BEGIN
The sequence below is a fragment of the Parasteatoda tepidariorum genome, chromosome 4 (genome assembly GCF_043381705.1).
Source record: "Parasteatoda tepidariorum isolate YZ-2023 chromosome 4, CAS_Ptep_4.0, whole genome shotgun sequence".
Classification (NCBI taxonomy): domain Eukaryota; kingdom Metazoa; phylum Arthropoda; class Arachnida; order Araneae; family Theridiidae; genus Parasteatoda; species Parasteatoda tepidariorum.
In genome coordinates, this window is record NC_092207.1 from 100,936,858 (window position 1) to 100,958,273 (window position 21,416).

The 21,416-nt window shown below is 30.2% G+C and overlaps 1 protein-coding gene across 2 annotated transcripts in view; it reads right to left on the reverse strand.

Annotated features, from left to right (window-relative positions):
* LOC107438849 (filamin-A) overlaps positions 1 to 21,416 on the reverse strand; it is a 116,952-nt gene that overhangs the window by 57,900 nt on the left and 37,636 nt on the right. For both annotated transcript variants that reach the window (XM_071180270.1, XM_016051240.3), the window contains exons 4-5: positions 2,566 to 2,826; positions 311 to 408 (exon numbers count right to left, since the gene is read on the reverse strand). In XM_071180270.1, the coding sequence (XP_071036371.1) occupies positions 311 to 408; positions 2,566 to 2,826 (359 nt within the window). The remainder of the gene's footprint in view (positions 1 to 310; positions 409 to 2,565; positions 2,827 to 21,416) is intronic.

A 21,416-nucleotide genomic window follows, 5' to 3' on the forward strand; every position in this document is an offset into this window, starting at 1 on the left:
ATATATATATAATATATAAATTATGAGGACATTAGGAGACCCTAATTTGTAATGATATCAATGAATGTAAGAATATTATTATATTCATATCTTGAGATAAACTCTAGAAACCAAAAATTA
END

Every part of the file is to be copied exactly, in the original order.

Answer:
The sequence below is a fragment of the Parasteatoda tepidariorum genome, chromosome 4 (genome assembly GCF_043381705.1).
Source record: "Parasteatoda tepidariorum isolate YZ-2023 chromosome 4, CAS_Ptep_4.0, whole genome shotgun sequence".
Classification (NCBI taxonomy): domain Eukaryota; kingdom Metazoa; phylum Arthropoda; class Arachnida; order Araneae; family Theridiidae; genus Parasteatoda; species Parasteatoda tepidariorum.
In genome coordinates, this window is record NC_092207.1 from 100,936,858 (window position 1) to 100,958,273 (window position 21,416).

The 21,416-nt window shown below is 30.2% G+C and overlaps 1 protein-coding gene across 2 annotated transcripts in view; it reads right to left on the reverse strand.

Annotated features, from left to right (window-relative positions):
* LOC107438849 (filamin-A) overlaps positions 1 to 21,416 on the reverse strand; it is a 116,952-nt gene that overhangs the window by 57,900 nt on the left and 37,636 nt on the right. For both annotated transcript variants that reach the window (XM_071180270.1, XM_016051240.3), the window contains exons 4-5: positions 2,566 to 2,826; positions 311 to 408 (exon numbers count right to left, since the gene is read on the reverse strand). In XM_071180270.1, the coding sequence (XP_071036371.1) occupies positions 311 to 408; positions 2,566 to 2,826 (359 nt within the window). The remainder of the gene's footprint in view (positions 1 to 310; positions 409 to 2,565; positions 2,827 to 21,416) is intronic.

A 21,416-nucleotide genomic window follows, 5' to 3' on the forward strand; every position in this document is an offset into this window, starting at 1 on the left:
ATATATATATAATATATAAATTATGAGGACATTAGGAGACCCTAATTTGTAATGATATCAATGAATGTAAGAATATTATTATATTCATATCTTGAGATAAACTCTAGAAACCAAAAATTA